Welcome once again to Box Art Brawl, our weekly poll to discover which of three regional box art variants sits at the top of the tree.
Last week we scrutinised Natsume's Wild Guns on Super NES. Following a classic Western-style gunfight, North America emerged from the smoke victorious, growling at second place Japan and third place Europe to leave town and never return.
This week we're sticking with 16-bits and taking a look at Taito's tile-matching puzzle game Puzzle Bobble, or Bust-a-Move as it's known in North America. Most recently, we've seen dragons Bub and Bob on Switch in Bubble Bobble 4 Friends, a game North America is still waiting for, although the Neo Geo version of Puzzle Bobble is available as part of Hamster's ACA Neo Geo range on Switch.
Right, let's bust some bubbles.
The Super Famicom version is relatively clean and quiet, with Bub and Bob at the bottom, a bunch of multicoloured bubbles rising through the middle and the bulbous title bursting out of a yellow foam at the top. The lower half's gradiated blue-purple background stops the white border looking stale and you end up with a cheery, colourful cover.
Top it off with the sweet Taito and Super Famicom logos at the top and it's a strong start from the Japanese.
Europeans got a pale pink border around a bubbly piece of art featuring the dragons. This one gives you more of an idea of the gameplay, with the pointer firing at the bubbles and popping several of them. It uses the same title as the Japanese version, with the Bust-a-Move subtitle added just beneath.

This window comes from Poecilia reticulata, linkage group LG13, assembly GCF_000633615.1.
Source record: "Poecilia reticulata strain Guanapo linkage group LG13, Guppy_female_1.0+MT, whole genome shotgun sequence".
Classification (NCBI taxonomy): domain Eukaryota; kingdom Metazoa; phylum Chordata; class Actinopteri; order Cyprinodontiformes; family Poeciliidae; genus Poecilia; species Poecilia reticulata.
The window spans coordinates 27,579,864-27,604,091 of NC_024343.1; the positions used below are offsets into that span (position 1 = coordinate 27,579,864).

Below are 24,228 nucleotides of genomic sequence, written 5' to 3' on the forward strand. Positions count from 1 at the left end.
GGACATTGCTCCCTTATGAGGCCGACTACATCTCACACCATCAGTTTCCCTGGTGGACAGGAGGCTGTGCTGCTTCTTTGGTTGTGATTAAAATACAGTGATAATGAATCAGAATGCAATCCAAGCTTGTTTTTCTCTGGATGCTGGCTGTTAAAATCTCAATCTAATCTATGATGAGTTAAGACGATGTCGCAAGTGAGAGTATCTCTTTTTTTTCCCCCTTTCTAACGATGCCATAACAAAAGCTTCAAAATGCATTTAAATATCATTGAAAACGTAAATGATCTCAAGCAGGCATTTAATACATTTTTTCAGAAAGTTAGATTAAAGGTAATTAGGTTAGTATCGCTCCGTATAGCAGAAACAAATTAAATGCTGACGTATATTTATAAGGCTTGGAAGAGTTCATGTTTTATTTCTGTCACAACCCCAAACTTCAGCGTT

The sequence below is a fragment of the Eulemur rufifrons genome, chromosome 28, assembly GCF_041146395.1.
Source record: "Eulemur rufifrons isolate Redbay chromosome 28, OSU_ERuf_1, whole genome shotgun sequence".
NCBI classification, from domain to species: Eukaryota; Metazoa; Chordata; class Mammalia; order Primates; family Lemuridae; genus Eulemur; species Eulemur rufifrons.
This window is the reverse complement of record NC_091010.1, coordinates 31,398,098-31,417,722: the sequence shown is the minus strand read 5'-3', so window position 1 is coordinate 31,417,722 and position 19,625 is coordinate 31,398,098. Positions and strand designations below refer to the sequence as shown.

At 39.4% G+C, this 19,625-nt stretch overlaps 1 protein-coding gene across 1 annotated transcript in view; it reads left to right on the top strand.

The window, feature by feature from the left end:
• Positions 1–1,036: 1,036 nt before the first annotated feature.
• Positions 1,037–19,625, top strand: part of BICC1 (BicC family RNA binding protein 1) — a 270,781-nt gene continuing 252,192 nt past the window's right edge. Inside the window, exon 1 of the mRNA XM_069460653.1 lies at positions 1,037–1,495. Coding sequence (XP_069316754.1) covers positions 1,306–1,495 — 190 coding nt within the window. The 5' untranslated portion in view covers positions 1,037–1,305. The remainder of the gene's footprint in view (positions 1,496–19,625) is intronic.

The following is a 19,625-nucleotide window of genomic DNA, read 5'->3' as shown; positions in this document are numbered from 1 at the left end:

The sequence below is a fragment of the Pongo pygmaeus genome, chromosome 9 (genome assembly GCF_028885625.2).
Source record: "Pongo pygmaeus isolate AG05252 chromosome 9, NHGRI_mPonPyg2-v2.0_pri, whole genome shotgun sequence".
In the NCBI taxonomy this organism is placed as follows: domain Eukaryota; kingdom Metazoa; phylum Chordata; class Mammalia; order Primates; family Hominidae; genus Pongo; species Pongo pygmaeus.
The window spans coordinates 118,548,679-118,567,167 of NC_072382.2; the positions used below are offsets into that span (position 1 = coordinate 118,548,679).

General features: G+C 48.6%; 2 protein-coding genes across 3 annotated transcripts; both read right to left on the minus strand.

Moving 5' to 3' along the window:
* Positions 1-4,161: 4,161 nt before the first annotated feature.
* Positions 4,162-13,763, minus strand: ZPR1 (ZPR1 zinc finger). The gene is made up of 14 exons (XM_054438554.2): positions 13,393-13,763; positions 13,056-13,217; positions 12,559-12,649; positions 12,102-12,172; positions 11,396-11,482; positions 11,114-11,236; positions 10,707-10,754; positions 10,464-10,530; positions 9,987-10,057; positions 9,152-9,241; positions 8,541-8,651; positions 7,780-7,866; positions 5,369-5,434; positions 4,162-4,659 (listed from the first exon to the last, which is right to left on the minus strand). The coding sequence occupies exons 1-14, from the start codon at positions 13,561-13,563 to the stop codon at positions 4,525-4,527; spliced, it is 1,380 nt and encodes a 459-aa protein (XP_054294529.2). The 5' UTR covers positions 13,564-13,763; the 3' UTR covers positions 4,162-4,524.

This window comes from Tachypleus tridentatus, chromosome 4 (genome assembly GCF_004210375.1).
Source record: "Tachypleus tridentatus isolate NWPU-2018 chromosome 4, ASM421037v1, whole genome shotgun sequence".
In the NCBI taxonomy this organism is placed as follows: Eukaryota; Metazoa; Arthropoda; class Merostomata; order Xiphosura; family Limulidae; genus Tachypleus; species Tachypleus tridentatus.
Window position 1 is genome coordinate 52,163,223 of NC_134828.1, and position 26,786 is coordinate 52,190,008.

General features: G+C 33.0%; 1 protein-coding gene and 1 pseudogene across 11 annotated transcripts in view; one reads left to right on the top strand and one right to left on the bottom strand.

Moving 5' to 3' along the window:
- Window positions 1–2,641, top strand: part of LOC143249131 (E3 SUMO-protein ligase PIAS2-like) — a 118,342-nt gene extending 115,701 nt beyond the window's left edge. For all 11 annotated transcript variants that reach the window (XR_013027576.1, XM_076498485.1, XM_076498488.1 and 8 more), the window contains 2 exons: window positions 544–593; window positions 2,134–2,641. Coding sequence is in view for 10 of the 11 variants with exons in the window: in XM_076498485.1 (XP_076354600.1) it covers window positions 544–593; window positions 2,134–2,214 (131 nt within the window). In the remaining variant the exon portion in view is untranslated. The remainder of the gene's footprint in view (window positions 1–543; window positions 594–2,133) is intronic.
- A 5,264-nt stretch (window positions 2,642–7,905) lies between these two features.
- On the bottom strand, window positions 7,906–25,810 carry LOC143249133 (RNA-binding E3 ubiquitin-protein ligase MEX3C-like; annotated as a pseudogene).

The pink is a little insipid, but there's more than enough colour elsewhere and we like that it communicates something about the game, too. Not bad.
We must remember that this game released in the mid-'90s, and kids in the '90s hated cute things. If it wasn't rude, lacked 'tude, or seemed in any way 'kiddy', Western gamers apparently wouldn't touch it. Consequently, Bub and Bob got ousted in North America in favour of a grittier, more serious cover. The pointer looks like the Eiffel Tower transformed into a laser cannon and the planetoid 'bubbles' don't pop here, they explode! The background suggests we're in some sort of digital cyberspace here, with celestial bodies going nova as you shoot them. Far out!
The new title gets a hard-edged font treatment and the only thing missing is a tagline to let us know this ain't for kids.
It's sure different. It's not bad per se, but we've taken against it for the way it treats gamers like idiots who refuse to look past the surface to the gameplay beneath. Then again, we've seen time and again covers in the West reworked to give them an 'edge' (hello angry-eyed Kirby!), so maybe the marketing people knew what they were doing. Maybe we were all idiots in the '90s.
Time to bust-a-groove and click your favourite below. Hit the 'Vote' button after that and you'll have voted - jolly good show!
Thanks for joining us this week. Let us know how you picked below, and we'll see you next time.